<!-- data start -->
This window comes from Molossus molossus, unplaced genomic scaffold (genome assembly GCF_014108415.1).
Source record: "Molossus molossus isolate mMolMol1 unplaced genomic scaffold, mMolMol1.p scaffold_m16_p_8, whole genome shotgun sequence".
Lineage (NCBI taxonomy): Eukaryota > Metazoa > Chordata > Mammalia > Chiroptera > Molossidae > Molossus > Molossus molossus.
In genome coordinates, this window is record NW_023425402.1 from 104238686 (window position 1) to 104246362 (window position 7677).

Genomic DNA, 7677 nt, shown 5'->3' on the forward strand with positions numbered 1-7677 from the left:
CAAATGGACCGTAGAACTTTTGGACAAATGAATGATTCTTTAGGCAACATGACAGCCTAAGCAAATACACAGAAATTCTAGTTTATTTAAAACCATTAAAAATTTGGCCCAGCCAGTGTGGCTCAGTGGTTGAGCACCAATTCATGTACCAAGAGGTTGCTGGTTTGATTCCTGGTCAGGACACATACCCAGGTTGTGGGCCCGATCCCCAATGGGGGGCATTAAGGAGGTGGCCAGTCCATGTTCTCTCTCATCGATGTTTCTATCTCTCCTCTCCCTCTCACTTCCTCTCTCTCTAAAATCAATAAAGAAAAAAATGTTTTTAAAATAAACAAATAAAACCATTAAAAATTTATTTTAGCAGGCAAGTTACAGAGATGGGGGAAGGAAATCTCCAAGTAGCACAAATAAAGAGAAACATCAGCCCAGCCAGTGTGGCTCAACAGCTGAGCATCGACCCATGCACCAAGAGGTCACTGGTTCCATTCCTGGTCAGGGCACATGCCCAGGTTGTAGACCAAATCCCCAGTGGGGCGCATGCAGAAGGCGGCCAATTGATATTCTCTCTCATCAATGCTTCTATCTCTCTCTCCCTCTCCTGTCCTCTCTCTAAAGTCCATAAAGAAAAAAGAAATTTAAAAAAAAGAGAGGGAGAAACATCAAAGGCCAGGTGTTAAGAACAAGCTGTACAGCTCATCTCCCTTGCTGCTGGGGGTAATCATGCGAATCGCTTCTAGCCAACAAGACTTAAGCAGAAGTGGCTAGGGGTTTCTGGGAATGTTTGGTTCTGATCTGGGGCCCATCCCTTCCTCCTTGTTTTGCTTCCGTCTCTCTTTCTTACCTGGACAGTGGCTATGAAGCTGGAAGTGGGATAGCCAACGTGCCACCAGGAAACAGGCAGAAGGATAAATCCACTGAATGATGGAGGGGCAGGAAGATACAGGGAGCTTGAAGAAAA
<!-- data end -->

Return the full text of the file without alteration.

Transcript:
This window comes from Molossus molossus, unplaced genomic scaffold (genome assembly GCF_014108415.1).
Source record: "Molossus molossus isolate mMolMol1 unplaced genomic scaffold, mMolMol1.p scaffold_m16_p_8, whole genome shotgun sequence".
Lineage (NCBI taxonomy): Eukaryota > Metazoa > Chordata > Mammalia > Chiroptera > Molossidae > Molossus > Molossus molossus.
In genome coordinates, this window is record NW_023425402.1 from 104238686 (window position 1) to 104246362 (window position 7677).

Genomic DNA, 7677 nt, shown 5'->3' on the forward strand with positions numbered 1-7677 from the left:
CAAATGGACCGTAGAACTTTTGGACAAATGAATGATTCTTTAGGCAACATGACAGCCTAAGCAAATACACAGAAATTCTAGTTTATTTAAAACCATTAAAAATTTGGCCCAGCCAGTGTGGCTCAGTGGTTGAGCACCAATTCATGTACCAAGAGGTTGCTGGTTTGATTCCTGGTCAGGACACATACCCAGGTTGTGGGCCCGATCCCCAATGGGGGGCATTAAGGAGGTGGCCAGTCCATGTTCTCTCTCATCGATGTTTCTATCTCTCCTCTCCCTCTCACTTCCTCTCTCTCTAAAATCAATAAAGAAAAAAATGTTTTTAAAATAAACAAATAAAACCATTAAAAATTTATTTTAGCAGGCAAGTTACAGAGATGGGGGAAGGAAATCTCCAAGTAGCACAAATAAAGAGAAACATCAGCCCAGCCAGTGTGGCTCAACAGCTGAGCATCGACCCATGCACCAAGAGGTCACTGGTTCCATTCCTGGTCAGGGCACATGCCCAGGTTGTAGACCAAATCCCCAGTGGGGCGCATGCAGAAGGCGGCCAATTGATATTCTCTCTCATCAATGCTTCTATCTCTCTCTCCCTCTCCTGTCCTCTCTCTAAAGTCCATAAAGAAAAAAGAAATTTAAAAAAAAGAGAGGGAGAAACATCAAAGGCCAGGTGTTAAGAACAAGCTGTACAGCTCATCTCCCTTGCTGCTGGGGGTAATCATGCGAATCGCTTCTAGCCAACAAGACTTAAGCAGAAGTGGCTAGGGGTTTCTGGGAATGTTTGGTTCTGATCTGGGGCCCATCCCTTCCTCCTTGTTTTGCTTCCGTCTCTCTTTCTTACCTGGACAGTGGCTATGAAGCTGGAAGTGGGATAGCCAACGTGCCACCAGGAAACAGGCAGAAGGATAAATCCACTGAATGATGGAGGGGCAGGAAGATACAGGGAGCTTGAAGAAAA